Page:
People look words up in online dictionaries all the time for all kinds of reasons. But there are moments — a presidential election for example — when certain words receive outsized attention. And sometimes, what people look up can actually tell us quite a bit about how we're feeling as a nation.

Even if he hadn't looked at the calendar, it was clear to Peter Sokolowski, editor-at-large for Merriam Webster dictionary in Springfield, that November 3rd was election day. Why? The ten most looked up words in their online dictionary were all election related.

"The words that were looked up on Election Day, they tell a story all by themselves," he said.

One part of that story, said Sokolowski, is that people were clearly interested in the basic mechanics of the 2020 presidential election. Some of the most popular words searched included disenfranchise, contested election, incumbent and pandemic.

The other part was more ethereal — a collective interest in broad, issues-based words that were fundamental to many in this election, including empathy, integrity, character, change, justice and democracy.

Sokolowski said it’s not uncommon for common words like these to all of a sudden seem weightier to thousands of people in a moment like this.

"We see this over and over again that a specific event can make a general word seem like it needs more nuance, more detail. And it sends people to the dictionary," he explained.

But the word that dominated all others on election day was a descriptor, and incidentally one of Sokolowski’s favorite kind of words: A metaphorical — or figurative — compound noun.

"The big word on election day itself was the term nail-biter," said Sokolowski.

Whether folks were looking up nail-biter for its actual meaning or for details — like whether it’s one word, two words, or hyphenated — we don’t know. But it was clearly resonating with the public and is an undeniably apt descriptor of this year’s presidential race.

"It doesnt mean 'one who bites their fingernails,' but 'something that induces tension or anxiety,'" said Sokolowski. "This is a term that tells a little bit more than the literal meaning of the two words involved."

As the week wore on, Sokolowski said word lookups reflected an increased scrutiny on the gritty details of a close election. One big winner was the word "modest."

"The news [was] reporting a modest lead for example," said Sokolowski. "So that term — modest — which seems so general, suddenly seems very specific, maybe technical maybe even legal."

The same is true of two other words that saw spikes in lookups — both, in this case, related to ballots: "cure" and "provisional."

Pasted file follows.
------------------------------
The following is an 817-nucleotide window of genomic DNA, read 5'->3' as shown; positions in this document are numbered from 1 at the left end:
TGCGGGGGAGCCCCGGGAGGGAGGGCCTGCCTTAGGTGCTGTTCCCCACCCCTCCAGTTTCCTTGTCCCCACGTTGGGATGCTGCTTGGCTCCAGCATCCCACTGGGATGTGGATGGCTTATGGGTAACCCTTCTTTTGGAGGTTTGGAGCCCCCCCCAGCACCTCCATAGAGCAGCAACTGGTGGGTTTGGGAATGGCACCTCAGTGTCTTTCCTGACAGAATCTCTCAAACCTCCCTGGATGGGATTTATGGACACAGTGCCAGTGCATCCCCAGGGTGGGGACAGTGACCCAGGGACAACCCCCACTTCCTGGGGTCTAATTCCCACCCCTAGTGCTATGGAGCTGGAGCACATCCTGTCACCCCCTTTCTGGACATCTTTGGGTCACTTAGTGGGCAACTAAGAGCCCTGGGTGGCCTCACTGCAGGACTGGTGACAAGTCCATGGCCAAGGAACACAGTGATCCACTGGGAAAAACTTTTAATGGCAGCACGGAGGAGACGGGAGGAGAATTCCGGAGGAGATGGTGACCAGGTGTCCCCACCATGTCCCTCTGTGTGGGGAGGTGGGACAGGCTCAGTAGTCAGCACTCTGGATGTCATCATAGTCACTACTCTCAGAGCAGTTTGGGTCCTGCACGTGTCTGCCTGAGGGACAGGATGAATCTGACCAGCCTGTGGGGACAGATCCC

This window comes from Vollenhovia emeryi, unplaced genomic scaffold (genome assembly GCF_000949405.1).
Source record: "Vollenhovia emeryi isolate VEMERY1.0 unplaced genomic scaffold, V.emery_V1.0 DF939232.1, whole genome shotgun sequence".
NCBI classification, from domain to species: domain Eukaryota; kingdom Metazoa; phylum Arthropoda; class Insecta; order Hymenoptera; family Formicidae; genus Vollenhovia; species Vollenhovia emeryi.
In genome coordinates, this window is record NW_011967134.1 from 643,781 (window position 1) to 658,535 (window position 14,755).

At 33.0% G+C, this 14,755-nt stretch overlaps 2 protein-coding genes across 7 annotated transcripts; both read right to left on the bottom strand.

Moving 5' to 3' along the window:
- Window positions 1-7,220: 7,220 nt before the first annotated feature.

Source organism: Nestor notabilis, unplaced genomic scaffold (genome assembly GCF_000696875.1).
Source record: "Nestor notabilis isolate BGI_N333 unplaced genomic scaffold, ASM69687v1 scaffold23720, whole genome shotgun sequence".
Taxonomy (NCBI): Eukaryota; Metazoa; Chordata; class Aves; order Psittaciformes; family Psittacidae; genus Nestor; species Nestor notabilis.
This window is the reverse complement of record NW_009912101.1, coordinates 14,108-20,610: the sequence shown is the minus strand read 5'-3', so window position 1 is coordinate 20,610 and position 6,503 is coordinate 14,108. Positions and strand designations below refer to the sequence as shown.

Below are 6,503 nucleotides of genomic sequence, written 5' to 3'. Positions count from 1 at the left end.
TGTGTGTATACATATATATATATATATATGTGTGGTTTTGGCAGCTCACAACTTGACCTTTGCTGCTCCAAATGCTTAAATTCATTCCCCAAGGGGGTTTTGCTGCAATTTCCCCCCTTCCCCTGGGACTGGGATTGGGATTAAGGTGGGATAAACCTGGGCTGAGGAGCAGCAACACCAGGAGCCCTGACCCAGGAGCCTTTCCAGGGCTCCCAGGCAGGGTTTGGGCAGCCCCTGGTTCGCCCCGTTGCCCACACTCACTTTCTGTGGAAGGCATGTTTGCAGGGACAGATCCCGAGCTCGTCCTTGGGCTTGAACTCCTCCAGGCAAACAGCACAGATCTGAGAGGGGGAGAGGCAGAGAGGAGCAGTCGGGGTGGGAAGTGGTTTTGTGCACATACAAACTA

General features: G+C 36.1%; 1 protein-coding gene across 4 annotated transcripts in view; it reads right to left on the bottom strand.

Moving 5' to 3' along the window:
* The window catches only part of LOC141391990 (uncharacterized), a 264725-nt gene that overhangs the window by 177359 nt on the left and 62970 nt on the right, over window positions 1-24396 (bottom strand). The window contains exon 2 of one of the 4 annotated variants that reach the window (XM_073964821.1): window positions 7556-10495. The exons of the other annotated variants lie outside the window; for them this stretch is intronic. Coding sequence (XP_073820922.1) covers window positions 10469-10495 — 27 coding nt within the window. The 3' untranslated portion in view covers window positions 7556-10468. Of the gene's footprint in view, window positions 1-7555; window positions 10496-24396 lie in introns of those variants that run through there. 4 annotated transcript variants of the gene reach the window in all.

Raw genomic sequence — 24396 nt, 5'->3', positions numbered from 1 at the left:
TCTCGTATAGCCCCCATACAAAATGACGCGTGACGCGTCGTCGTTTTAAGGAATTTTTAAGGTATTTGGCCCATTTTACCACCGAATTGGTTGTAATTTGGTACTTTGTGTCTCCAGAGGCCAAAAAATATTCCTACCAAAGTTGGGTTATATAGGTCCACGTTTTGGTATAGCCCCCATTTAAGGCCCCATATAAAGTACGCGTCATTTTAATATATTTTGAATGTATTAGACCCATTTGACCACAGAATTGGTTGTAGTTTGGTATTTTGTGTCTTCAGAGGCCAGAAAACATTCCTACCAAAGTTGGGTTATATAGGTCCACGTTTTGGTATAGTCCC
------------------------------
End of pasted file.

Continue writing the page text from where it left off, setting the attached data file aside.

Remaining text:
"Those are two words that have, in this instance, a meaning that seems to be very different from their general use," said Sokolowski.

By Friday, the tide appeared to be turning Joe Biden’s way, and Sokolowski said the words driving folks to the dictionary reflected that. The term "president-elect" began rising through the ranks, and lookups jumped dramatically for less familiar words, like "interregnum" and "denouement."

"Interregnum, meaning the period of time between two reigns, and denouement, meaning the end of something," explained Sokolowski.

The word "mandate" also saw a surge of interest.

"When people are using the term mandate they’e referring to the size of a victory," said Sokolowski. "They were anticipating, even though many of those states' election were not called. It was clear that the trends were going in a certain direction."

On Saturday, as news outlets began projecting Biden as the winner, Sokolowski once again saw quick shift in the public’s linguistic interests. The big words? Concede, repudiation, hallelujah and schadenfreude.

"So, we see these words that are not just of an end of a campaign but also a celebration of victory," said Sokolowski.

While election day is now over, the election process will continue to unfold for weeks. And the emerging storylines are rife with the kinds of words Sokolowski said often send folks to the dictionary in droves: The "certification" of elections, court cases seeking "injunctions," and questions about when, or if, "ascertainment" — formally launching the transition of administrations — will happen.

While the election is now over, there are still months until Inauguration Day on January 20, 2021.

In the interim, election-related storylines promise to be rife with the kinds of words Sokolowski says often sends folks to the dictionary in droves: the certification of election results, court cases seeking injunctions, and questions about when – or if – ascertainment — formally launching the transition of administrations — will happen.

These words — or others — could yet become central to the national dialogue in the coming weeks. And should they, even in deeply divided times, perhaps we can at least all agree on what they mean.

“The dictionary is here kind of as a public utility,” said Sokolowski. “To give people a place to go for neutral, objective reporting on the meaning of words.”